Should you have expired Azathioprine or doses that you don’t use, check with your physician or pharmacist on the safest way to dispose of this medication, if required.
Azathioprine is an immunosuppressive agent drug that is often prescribed for treatment of patients who have undergone a kidney transplant as part of their anti-rejection medication therapy. Other autoimmune diseases have also been shown to respond to treatment with Azathioprine, with patients of rheumatoid arthritis being treated with this drug as well.
Due to the immunosuppressive effects of this drug, use of Azathioprine can lead to certain risks and side effects. The most common of these is nausea or vomiting and swollen joints, which do not typically require medical attention. If, however, patients determine that these symptoms are severe or also experience others such as black, tarry stools, abdominal or stomach cramps, fever, headaches or other symptoms, they should seek medical attention immediately.
Prolonged treatment with Azathioprine leads to increased risk of certain cancers of the skin and lymph system (lymphoma) and blood (leukemia). Regular office visits including blood and urine tests to determine any unwanted effects should be scheduled for the patient’s benefit. Use of sunblock with a strength of at least SPF 15 on a regular basis is also recommended.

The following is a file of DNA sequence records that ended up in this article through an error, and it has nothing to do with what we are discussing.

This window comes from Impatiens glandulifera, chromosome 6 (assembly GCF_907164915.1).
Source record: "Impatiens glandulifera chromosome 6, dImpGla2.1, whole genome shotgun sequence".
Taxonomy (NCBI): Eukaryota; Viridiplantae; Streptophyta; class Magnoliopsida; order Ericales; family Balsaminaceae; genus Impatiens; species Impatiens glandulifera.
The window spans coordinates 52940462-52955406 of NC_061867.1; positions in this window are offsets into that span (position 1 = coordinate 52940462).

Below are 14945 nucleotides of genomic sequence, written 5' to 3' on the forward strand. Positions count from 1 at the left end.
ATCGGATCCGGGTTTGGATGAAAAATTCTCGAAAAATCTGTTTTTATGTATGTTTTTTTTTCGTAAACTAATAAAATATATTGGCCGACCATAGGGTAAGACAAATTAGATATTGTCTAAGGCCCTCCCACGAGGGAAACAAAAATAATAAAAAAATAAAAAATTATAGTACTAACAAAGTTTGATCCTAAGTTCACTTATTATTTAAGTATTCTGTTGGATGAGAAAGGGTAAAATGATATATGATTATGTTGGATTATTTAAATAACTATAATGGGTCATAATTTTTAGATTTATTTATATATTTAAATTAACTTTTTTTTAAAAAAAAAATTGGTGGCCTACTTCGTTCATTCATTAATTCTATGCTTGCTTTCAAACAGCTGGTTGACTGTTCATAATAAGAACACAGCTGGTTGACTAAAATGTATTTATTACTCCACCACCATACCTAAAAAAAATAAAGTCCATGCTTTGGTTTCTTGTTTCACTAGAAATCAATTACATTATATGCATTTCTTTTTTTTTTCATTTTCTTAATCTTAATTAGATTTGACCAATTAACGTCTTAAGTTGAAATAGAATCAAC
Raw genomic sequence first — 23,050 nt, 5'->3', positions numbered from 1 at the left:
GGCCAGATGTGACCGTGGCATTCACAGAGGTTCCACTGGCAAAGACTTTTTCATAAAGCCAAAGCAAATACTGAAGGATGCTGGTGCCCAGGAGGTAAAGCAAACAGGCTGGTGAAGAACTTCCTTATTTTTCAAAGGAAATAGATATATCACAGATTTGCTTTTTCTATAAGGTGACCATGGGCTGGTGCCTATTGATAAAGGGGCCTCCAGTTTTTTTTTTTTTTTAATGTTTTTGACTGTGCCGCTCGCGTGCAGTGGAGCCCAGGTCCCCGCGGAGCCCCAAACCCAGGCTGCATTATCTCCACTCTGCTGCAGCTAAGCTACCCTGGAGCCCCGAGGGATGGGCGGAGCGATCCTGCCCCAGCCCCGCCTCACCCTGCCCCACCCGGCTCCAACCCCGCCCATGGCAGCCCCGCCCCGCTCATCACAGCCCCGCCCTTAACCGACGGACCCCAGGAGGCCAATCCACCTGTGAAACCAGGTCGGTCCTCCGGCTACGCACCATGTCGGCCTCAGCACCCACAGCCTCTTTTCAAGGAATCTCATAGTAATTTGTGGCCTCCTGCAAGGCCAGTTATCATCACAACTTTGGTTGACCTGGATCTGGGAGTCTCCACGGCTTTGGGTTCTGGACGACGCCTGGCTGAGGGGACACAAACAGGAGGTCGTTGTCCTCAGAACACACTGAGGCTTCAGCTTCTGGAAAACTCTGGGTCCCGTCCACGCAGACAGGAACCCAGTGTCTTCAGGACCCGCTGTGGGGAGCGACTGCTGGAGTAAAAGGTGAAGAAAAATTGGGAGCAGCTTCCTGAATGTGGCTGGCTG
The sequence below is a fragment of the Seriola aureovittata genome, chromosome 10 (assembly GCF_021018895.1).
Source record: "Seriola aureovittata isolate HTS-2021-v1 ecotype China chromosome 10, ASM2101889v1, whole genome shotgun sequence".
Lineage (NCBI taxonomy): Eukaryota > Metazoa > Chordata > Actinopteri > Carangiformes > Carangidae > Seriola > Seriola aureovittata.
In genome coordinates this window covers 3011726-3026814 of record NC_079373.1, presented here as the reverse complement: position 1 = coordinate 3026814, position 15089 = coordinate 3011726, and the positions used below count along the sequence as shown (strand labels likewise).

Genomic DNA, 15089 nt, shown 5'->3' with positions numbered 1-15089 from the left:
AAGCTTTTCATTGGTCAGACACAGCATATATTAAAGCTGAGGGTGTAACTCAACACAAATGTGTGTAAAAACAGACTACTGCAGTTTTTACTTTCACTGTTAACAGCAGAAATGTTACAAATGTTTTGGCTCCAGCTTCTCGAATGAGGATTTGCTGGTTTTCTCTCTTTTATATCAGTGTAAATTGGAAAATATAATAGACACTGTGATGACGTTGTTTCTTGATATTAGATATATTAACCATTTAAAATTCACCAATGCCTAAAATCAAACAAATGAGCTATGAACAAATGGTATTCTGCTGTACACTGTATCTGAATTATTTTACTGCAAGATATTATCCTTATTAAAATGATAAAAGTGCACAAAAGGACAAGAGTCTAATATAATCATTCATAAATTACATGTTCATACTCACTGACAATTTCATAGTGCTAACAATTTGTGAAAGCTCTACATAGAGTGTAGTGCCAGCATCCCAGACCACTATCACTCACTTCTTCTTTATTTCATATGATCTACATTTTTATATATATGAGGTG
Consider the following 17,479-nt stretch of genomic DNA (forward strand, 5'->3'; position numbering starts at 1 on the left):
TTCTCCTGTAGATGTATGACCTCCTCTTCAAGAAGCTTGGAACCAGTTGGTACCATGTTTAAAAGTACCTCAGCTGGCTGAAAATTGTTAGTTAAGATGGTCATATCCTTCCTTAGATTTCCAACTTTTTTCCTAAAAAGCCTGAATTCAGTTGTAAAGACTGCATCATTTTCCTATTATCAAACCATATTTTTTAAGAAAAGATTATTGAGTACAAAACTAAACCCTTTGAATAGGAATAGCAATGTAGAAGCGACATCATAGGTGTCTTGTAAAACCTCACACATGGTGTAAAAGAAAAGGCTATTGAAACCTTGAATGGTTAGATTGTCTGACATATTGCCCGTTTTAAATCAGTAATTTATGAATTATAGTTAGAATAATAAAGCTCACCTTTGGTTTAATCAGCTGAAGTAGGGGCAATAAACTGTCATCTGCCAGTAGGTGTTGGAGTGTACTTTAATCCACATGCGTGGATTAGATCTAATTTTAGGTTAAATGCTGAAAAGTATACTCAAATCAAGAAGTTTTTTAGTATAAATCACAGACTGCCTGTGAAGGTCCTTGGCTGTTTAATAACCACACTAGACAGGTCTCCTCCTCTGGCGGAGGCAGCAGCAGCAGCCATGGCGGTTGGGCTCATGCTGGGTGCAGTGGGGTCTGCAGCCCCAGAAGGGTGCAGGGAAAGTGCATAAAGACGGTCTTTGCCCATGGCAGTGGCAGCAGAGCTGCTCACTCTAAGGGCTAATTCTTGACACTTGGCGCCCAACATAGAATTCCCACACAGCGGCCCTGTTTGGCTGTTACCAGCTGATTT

Risk of infections and bleeding are also factors and it is advised that patients being treated with Azathioprine avoid situations that could cause bruising, bleeding or other traumas. Avoid people who have infections or demonstrate signs of sickness. Also avoid any people you come in close contact with who have had a live vaccine.
Azathioprine may react with other drugs, so it is encouraged that you disclose any and all drug therapies including prescription, non-prescription, vitamin or holistic treatments to your doctor before beginning a course of treatment with Azathioprine. Disclosure of your full medical history is also advised.
Store Azathioprine in medication its original, closed packaging at room temperature and out of sight and reach of children and pets. Do not expose this medication to heat, light or moisture and keep it from freezing. Dispose of unused or expired Azathioprine per your doctor or pharmacist’s instructions on safe disposal.